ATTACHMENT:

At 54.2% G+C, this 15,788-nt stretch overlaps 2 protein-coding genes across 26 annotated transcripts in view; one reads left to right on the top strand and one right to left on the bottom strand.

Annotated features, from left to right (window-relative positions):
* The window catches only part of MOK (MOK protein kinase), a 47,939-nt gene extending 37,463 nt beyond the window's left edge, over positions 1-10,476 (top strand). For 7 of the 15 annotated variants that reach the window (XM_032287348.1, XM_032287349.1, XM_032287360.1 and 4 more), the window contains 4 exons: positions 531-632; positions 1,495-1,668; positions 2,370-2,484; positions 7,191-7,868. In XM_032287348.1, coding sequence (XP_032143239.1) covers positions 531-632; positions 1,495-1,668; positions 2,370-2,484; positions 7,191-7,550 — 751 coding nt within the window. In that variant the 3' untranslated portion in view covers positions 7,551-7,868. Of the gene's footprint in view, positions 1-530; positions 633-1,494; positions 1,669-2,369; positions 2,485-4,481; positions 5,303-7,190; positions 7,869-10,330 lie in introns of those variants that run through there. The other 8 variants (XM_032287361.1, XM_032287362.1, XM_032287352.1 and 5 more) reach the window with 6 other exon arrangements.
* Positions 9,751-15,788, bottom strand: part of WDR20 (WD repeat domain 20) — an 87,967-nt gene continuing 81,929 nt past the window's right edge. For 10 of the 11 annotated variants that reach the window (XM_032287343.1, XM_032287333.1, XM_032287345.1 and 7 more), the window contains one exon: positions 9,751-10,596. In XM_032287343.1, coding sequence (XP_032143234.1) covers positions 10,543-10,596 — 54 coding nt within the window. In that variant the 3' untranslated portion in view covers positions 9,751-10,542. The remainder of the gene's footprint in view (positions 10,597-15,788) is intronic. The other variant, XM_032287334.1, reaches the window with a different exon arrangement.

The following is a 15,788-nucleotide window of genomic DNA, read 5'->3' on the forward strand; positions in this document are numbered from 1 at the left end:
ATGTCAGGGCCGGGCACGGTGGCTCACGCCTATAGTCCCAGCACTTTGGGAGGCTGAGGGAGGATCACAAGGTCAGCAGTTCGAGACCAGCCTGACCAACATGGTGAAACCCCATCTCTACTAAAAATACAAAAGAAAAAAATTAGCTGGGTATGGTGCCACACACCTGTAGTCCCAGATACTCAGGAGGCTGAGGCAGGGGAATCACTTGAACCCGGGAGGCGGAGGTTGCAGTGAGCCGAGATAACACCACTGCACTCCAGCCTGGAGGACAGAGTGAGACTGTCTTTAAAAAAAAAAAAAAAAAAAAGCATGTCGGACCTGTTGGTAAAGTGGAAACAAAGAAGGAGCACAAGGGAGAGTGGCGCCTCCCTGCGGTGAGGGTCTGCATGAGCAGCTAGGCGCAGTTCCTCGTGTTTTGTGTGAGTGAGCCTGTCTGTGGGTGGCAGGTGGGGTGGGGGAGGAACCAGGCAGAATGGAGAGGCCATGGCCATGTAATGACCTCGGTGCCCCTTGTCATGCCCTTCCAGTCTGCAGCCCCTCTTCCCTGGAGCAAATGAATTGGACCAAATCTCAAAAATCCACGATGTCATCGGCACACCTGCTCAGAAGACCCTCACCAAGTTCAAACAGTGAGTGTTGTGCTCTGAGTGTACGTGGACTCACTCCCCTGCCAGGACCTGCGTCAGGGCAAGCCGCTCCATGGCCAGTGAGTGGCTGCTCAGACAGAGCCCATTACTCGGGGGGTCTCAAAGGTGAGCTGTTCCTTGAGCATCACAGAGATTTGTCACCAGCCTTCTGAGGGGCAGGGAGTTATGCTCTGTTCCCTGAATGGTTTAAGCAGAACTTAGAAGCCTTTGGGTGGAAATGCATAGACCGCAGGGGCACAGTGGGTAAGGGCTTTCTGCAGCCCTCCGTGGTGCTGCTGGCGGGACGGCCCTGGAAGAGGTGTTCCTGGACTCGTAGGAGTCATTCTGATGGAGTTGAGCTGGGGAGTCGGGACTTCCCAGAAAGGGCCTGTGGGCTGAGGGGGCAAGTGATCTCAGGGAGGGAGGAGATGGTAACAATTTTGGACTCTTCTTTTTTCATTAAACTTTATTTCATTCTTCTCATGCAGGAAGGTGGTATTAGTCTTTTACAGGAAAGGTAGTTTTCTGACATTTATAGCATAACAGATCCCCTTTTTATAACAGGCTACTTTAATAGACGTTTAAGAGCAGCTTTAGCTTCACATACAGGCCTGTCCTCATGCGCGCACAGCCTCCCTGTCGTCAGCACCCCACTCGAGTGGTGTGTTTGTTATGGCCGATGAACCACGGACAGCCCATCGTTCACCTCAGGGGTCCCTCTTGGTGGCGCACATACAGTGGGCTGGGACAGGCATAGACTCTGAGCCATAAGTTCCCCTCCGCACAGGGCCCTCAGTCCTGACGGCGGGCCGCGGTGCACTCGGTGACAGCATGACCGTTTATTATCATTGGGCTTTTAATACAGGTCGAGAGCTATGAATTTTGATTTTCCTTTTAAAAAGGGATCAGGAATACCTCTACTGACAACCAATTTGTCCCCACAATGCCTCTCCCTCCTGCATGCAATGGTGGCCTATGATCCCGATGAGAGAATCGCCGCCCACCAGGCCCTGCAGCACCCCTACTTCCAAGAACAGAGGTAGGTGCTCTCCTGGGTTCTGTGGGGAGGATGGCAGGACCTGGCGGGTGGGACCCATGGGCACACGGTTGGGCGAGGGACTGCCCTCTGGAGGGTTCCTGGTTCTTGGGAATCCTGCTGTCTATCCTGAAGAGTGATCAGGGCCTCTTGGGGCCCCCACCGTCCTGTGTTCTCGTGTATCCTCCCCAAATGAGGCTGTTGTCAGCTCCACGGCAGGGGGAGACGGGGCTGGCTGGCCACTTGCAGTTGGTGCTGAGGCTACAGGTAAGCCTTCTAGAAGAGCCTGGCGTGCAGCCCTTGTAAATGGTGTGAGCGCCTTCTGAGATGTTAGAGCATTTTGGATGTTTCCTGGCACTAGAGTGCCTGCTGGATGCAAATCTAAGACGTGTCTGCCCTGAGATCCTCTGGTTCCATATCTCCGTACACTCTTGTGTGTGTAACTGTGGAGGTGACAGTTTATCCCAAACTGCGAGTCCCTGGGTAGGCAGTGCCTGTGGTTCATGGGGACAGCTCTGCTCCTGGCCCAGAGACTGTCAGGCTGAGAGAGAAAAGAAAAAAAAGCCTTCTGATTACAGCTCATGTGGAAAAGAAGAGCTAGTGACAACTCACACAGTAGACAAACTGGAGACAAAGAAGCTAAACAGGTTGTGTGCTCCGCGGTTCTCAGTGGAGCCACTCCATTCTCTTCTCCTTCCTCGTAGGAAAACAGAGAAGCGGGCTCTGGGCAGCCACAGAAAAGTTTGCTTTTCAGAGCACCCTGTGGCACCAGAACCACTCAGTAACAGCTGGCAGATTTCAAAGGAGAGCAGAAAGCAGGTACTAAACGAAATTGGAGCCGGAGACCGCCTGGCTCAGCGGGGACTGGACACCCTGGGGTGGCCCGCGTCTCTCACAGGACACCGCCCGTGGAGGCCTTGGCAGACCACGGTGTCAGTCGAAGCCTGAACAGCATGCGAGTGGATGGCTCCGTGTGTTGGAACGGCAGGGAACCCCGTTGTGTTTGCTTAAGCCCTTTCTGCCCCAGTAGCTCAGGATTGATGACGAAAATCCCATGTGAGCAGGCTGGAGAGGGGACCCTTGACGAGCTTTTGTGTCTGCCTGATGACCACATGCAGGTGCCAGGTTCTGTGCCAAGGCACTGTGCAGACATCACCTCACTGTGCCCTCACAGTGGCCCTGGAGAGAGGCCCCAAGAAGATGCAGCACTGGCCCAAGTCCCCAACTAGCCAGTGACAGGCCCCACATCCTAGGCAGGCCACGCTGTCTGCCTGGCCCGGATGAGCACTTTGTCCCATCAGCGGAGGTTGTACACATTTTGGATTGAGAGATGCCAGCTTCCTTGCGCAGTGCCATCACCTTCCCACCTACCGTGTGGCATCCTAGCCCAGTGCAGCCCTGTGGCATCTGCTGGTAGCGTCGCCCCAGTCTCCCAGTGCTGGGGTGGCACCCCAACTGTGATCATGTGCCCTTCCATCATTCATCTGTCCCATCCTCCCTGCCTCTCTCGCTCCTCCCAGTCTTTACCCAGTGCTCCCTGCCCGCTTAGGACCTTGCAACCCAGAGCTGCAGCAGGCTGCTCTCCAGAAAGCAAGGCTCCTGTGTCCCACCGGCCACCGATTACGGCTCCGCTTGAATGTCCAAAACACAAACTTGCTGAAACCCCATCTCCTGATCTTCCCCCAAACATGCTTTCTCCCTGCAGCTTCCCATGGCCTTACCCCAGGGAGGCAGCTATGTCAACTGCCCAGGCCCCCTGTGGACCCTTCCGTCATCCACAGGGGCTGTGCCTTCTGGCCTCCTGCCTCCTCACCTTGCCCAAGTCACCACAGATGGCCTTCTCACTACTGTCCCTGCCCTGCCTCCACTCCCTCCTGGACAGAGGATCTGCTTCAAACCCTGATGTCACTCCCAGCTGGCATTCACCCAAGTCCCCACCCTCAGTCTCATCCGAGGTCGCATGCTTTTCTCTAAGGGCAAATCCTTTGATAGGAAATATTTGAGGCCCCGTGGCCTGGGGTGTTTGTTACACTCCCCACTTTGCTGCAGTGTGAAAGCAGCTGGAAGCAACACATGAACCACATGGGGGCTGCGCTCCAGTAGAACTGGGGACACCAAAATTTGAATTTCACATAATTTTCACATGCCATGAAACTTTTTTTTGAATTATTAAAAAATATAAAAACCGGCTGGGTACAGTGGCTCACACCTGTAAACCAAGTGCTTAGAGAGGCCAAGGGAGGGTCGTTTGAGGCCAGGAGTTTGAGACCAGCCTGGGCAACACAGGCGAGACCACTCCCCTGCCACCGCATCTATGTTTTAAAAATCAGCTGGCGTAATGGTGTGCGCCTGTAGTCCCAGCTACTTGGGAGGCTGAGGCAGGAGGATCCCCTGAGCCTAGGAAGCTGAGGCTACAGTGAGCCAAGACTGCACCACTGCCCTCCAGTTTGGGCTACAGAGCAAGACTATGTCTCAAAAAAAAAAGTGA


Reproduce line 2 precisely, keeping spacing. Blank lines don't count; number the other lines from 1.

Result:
Annotated features, from left to right (window-relative positions):